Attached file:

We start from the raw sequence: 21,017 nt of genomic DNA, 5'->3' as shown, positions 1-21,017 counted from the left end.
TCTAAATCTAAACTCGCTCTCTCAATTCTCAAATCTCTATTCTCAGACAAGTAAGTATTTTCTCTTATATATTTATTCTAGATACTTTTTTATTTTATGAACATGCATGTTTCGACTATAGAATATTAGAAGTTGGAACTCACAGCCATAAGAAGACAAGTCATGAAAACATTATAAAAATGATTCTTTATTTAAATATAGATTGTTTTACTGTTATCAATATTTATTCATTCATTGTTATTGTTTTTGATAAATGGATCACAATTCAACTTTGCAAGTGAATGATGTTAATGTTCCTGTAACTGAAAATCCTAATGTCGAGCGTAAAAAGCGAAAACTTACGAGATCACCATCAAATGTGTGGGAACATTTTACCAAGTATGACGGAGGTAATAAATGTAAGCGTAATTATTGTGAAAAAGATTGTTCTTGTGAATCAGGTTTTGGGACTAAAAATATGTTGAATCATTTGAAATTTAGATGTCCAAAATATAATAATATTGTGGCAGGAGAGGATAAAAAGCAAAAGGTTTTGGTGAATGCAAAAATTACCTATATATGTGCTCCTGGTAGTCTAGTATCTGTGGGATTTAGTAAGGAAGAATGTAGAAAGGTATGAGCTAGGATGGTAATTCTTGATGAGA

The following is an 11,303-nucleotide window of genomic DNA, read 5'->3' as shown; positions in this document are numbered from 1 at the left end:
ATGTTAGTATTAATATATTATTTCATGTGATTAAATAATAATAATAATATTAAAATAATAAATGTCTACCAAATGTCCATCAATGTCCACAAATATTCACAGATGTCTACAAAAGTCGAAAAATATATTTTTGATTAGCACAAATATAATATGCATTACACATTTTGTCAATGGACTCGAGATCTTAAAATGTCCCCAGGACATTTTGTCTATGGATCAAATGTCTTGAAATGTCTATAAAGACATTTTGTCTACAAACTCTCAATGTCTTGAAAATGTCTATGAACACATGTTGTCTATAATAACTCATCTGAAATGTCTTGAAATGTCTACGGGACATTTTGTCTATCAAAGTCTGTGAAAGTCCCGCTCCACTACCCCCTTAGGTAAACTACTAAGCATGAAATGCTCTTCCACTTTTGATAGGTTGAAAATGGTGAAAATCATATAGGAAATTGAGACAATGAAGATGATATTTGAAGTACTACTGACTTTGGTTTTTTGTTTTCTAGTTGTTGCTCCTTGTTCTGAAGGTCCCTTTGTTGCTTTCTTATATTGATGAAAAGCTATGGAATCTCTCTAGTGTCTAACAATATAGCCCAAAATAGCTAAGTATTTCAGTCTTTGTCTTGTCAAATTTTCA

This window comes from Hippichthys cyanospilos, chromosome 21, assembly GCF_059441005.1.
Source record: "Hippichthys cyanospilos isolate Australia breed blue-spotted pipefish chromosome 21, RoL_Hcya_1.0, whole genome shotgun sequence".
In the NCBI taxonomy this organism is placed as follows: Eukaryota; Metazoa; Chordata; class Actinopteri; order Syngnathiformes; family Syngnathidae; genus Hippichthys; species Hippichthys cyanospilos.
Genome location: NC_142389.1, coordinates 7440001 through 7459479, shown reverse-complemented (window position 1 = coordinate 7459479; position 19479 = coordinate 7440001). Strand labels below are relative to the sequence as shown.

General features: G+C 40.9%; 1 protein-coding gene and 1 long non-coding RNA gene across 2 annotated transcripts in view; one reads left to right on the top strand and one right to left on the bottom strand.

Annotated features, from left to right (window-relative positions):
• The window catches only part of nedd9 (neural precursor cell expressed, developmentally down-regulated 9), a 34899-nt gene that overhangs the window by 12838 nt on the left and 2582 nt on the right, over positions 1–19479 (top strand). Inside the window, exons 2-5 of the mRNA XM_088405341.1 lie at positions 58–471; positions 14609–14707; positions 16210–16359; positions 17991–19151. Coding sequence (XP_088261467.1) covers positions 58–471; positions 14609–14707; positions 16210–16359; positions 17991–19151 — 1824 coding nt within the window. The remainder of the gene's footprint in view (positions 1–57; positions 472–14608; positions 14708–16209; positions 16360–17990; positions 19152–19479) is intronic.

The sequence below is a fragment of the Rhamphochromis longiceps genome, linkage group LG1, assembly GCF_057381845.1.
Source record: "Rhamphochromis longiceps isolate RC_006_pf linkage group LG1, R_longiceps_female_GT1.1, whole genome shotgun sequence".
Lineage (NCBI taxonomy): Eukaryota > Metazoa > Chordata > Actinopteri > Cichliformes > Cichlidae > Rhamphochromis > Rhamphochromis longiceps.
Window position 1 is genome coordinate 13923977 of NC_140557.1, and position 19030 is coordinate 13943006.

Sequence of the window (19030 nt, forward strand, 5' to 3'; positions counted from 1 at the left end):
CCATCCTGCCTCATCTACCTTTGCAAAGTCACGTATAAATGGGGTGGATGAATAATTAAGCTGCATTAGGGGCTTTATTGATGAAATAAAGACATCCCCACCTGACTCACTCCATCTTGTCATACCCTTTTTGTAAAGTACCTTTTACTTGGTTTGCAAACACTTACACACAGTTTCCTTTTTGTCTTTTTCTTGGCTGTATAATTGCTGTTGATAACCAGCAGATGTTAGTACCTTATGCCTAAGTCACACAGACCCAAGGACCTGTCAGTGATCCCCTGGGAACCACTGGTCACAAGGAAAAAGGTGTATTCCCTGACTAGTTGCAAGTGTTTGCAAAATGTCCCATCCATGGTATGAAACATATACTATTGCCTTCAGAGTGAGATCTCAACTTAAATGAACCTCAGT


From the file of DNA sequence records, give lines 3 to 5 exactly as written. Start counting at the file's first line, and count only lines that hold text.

The following is an 11,303-nucleotide window of genomic DNA, read 5'->3' as shown; positions in this document are numbered from 1 at the left end:
ATGTTAGTATTAATATATTATTTCATGTGATTAAATAATAATAATAATATTAAAATAATAAATGTCTACCAAATGTCCATCAATGTCCACAAATATTCACAGATGTCTACAAAAGTCGAAAAATATATTTTTGATTAGCACAAATATAATATGCATTACACATTTTGTCAATGGACTCGAGATCTTAAAATGTCCCCAGGACATTTTGTCTATGGATCAAATGTCTTGAAATGTCTATAAAGACATTTTGTCTACAAACTCTCAATGTCTTGAAAATGTCTATGAACACATGTTGTCTATAATAACTCATCTGAAATGTCTTGAAATGTCTACGGGACATTTTGTCTATCAAAGTCTGTGAAAGTCCCGCTCCACTACCCCCTTAGGTAAACTACTAAGCATGAAATGCTCTTCCACTTTTGATAGGTTGAAAATGGTGAAAATCATATAGGAAATTGAGACAATGAAGATGATATTTGAAGTACTACTGACTTTGGTTTTTTGTTTTCTAGTTGTTGCTCCTTGTTCTGAAGGTCCCTTTGTTGCTTTCTTATATTGATGAAAAGCTATGGAATCTCTCTAGTGTCTAACAATATAGCCCAAAATAGCTAAGTATTTCAGTCTTTGTCTTGTCAAATTTTCA

This window comes from Hippichthys cyanospilos, chromosome 21, assembly GCF_059441005.1.